Celebrating Every Small Improvement

A few days ago I promised pictures of some less stiff strutting.

And then there was never a post about it!  Mostly because just like for every one else there isn’t much extra time… And it was hard to pick out just three shots where I thought she showed the most improvement.

stretching the neck in dressage trot

But also because I started picking apart the riding.  Looking at this.  And that.  And those.

Completely forgetting that yes, the gaits are still short, because that’s what she is, but they are a lot freer. A little softer.  And it shows!

She can use the inside hind a little better in canter.

using the inside hind more in canter

This is on a 13-14 m. canter circle – she feels stronger and shows that she can sit a lot more now!

sitting behind in canter on smaller circle


So.  Tomorrow morning – slew of pictures of Valiosa schooling.


In the meantime – some more half-pad experimentation this week.  Let you know what I decide on later!

21 thoughts on “Celebrating Every Small Improvement

  1. First of all, I can’t get over how perfect you and Miss Valiosa look together… and how pretty she is! And also, I can just see the improvement…you guys are looking just wonderful together.

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      1. If only we were all brave enough to post about the “true” side of our training too!!! 😀 So I applaud you for doing so!!! 😀

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  2. Lovely lovely lovely!! Look at her bending those hocks and taking weight behind! You should definitely be proud–she is looking Second Level strong here.

    And you’re a really lovely rider! You two really are a great-looking pair. I notice you have the same tendency that I have, to drop your hands and stiffen your elbow. And maybe it’s just the moment the camera happened to click, but relatedly to the elbow/hand thing, you also are leaning forward instead of anchoring through your sits bones. They’re related issues because a stiff, straight arm isn’t elastic enough to allow for the accordion-like movement of the horse’s head and neck, so we end up getting up-rooted and giving through our seat and back. I do the same things!! It’s such a tough habit to break because sitting down and staying back requires more core strength than I really possess at this time. I was getting there, but then I had a baby…it’s been a long road back. 😛 I’m working on this very thing so that’s why this jumped out at me in your beautiful photos.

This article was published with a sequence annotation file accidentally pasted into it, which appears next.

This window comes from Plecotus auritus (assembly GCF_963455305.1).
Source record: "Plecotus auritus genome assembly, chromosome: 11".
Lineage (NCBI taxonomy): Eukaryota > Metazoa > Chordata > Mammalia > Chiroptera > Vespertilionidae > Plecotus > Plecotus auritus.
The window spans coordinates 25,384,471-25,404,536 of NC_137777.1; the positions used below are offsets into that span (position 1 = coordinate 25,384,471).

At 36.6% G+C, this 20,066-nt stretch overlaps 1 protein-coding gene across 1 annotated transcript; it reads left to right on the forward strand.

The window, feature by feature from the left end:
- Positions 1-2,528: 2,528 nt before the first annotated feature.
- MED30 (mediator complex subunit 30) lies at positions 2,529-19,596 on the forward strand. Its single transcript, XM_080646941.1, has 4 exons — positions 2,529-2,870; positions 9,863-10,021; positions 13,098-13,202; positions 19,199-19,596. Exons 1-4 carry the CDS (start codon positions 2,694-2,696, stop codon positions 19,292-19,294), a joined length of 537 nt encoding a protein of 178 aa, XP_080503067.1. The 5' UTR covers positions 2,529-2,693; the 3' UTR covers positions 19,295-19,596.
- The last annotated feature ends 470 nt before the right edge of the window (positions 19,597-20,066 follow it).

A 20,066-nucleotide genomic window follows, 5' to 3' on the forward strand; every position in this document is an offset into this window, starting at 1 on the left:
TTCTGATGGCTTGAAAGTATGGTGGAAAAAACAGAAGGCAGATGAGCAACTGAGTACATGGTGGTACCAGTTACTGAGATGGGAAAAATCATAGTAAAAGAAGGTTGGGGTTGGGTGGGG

Personally I’ve been really focusing on carrying the weight of my own hands and keeping those pesky elbows at my sides better. If you “hold” your position (so hard to do without stiffening up…I try to think “soft, but strong”) more adamantly, the horse will learn to “live” in the space you’re giving them and will stop pulling you forward. Once you can convince your back, seat and arms that they also “live” in that rooted-down home position, you can start thinking about being elastic in your contact through your forearms and hands (without giving up your “home” position!) so that the horse can stretch into the contact and find a soft but supportive partner on the other end of the rein. When I really make it my mission to ride this way, I really feel it in my stomach muscles the next day, which of course tells me I need to get stronger. The other thing that happens is Clay is much less fussy in the contact when I really ride from my core and seat.

    It always helps me to envision the bit as a balance/ballet bar, and Clay is a ballerina leaning on the bar for a little help. If the bar drops away because I became up-rooted from my seat and my hands went forward/down, my horse will lose his balance. Granted, he should use the bar less and less over time, as he builds up his own strength and balance. But in the meantime…I am the bar! Be the bar! 😉 😉